Where denotes the -quantile of the Student t-distribution.

While the “classical” Spearman-Kärber (SK) analysis works nicely in many practical cases, state-of-the-art is the so-called trimmed Spearman-Kärber analysis as developed by Hamilton et al. It adds a trimming and scaling procedure before calculating the estimate for the median effective dose. Trimming is done in as much the same way as a the trimmed mean is calculated. However, I will not go to much into the details here. In the trimmed SK analysis, you need to set a trimming value in the range from 0-0.5 and subsequently only percent of the data are finally used for calculating the mean effective seeding dose. In essence, the upper and lower percent of the dose-response curve are cut-off. With this, one can get more robust estimates of the mean effective seeding dose as the heads and tails of the dose-response curve tend to be more prone to variations.

Thus, it becomes obvious that the “classical” SK analysis is a special case of the trimmed SK analysis with set to zero.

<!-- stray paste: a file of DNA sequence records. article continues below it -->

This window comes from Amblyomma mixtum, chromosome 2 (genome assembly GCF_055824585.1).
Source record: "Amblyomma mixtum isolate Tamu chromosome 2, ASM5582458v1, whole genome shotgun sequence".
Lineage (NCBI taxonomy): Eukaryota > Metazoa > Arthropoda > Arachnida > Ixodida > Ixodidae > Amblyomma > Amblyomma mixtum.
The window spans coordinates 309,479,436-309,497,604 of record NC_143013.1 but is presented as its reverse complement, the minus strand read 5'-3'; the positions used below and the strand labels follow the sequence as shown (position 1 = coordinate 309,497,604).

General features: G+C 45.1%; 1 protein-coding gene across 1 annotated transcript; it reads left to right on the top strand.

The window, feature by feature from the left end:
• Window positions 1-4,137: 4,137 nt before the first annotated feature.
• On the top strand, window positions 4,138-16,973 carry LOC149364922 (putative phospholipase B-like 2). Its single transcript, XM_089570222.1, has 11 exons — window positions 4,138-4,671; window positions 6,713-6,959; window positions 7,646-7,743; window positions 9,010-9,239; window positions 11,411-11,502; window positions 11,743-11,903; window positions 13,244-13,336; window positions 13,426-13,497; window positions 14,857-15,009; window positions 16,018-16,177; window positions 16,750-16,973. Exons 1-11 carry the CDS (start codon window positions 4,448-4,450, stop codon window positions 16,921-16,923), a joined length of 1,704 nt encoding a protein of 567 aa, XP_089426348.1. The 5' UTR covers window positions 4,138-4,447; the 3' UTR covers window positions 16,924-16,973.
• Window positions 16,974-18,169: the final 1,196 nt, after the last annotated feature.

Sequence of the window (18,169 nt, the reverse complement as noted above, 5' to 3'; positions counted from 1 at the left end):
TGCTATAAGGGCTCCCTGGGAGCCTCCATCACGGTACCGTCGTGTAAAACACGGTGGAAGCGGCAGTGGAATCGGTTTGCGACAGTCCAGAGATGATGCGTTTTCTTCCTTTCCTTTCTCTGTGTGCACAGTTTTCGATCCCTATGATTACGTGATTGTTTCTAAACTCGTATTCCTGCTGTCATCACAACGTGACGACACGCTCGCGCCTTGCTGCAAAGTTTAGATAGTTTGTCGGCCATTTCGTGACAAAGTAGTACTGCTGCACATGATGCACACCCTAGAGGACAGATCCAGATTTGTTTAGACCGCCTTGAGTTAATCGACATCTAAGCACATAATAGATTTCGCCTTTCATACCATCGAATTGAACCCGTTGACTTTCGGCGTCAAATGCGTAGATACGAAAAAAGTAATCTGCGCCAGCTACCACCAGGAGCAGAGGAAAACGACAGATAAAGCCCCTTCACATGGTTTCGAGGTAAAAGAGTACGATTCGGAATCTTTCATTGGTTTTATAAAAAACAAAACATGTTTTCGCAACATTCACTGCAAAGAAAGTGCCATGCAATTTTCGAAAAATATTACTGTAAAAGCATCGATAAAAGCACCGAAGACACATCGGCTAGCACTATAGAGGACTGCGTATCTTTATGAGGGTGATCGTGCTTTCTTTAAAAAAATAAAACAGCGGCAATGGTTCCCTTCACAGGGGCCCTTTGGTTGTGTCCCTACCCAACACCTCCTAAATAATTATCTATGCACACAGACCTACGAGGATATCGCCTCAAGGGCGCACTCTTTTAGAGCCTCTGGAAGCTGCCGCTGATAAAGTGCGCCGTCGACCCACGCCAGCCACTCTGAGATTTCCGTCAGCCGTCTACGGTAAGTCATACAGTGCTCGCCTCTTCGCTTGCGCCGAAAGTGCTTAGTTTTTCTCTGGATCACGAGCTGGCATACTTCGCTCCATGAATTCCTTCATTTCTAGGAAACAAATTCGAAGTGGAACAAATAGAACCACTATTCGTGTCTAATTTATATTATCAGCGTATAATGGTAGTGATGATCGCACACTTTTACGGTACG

I created a simple Excel-sheet in order to demonstrate the calculations for the Spearman-Kärber analysis. Feel free to download and to paste your data into the appropriate table and run the analysis (no macros required).

I also created an Excel-sheet for the trimmed Spearman-Kärber which is available upon request from the author.

## References

D. J. Finney, Statistical Method in Biological Assay, Hafner, 1952.

C. Spearman, “The Method of “Right and Wrong Cases” (Constant Stimuli) without Gauss’s Formula.,” British Journal of Psychology, p. 227–242, 1908.

G. Kärber, “Beitrag zur kollektiven Behandlung pharmakologischer Reihenversuche,” Archiv für experimentelle Pathologie und Pharmakologie, pp. 480-483, 1931.

M. A. Hamilton, R. C. Russo and R. V. Thurston, “Trimmed Spearman-Karber method for estimating median lethal concentrations in toxicity bioassays,” Environmental Science & Technology, p. 714–719, 1977. DOI: https://doi.org/10.1021/es60130a004.